You need to be brutally honest here, and you also need to prioritise. For example, playing a video game for 10 hours is not a priority when you should be focusing on your CIPD.
Now that you have an idea of the time available to you, the next step is to…
Find out what kind of a learner you are
It’s a fact of life that we all learn in all different ways. This means you need to carry out a detailed self-analysis of how you learn and retain knowledge. You may learn by reading, while someone else may learn by observing.
The different learning styles were categorised in a seminal work by Fleming and Mills (1992). They identified the VARK learning framework comprising four styles: Visual, Aural, Reading/Writing, and Kinaesthetic.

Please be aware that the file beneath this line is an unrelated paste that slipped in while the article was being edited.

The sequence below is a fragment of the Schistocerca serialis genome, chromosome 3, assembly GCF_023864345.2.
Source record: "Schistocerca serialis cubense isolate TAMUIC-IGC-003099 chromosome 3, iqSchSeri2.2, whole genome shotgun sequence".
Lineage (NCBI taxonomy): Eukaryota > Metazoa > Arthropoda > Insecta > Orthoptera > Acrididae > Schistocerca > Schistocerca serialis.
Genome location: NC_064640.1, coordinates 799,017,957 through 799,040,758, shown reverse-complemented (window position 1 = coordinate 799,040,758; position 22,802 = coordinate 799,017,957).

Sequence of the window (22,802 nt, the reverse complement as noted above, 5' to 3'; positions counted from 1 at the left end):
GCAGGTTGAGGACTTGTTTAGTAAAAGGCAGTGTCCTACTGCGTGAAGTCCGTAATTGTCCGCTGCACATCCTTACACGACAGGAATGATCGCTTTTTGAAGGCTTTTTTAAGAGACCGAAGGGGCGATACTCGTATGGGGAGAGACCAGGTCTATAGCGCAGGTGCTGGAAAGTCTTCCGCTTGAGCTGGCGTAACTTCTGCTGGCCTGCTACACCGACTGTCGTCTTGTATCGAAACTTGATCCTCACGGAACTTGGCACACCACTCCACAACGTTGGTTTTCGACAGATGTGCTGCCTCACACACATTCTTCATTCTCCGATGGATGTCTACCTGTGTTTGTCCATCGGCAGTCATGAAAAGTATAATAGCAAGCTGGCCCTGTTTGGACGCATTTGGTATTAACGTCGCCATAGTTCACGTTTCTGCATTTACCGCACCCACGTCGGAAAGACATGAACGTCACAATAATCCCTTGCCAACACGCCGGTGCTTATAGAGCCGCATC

It is possible that you may fall under just one of the VARK categories, or you could be a Multimodal type who has a mixture of learning styles.
Once you know what kind of a learner you are, next you need to…
Plan your study sessions
Every great success implements a perfectly executed planned activity. What I mean here is that you need to carry out a detailed analysis of the topic you will be studying. You need to identify the challenging topics as well as the easy ones.
Your starting point should be to go through the learning material and look through the whole module. Questions you should ask yourself include:
- Are you familiar with this topic or is this a new topic?
- How much do you already know, and how much do you need to learn?
- Is this difficult?
- What are the key ideas/theories?
- How can you pass the assignment?
- How can you link your work with the learning materials?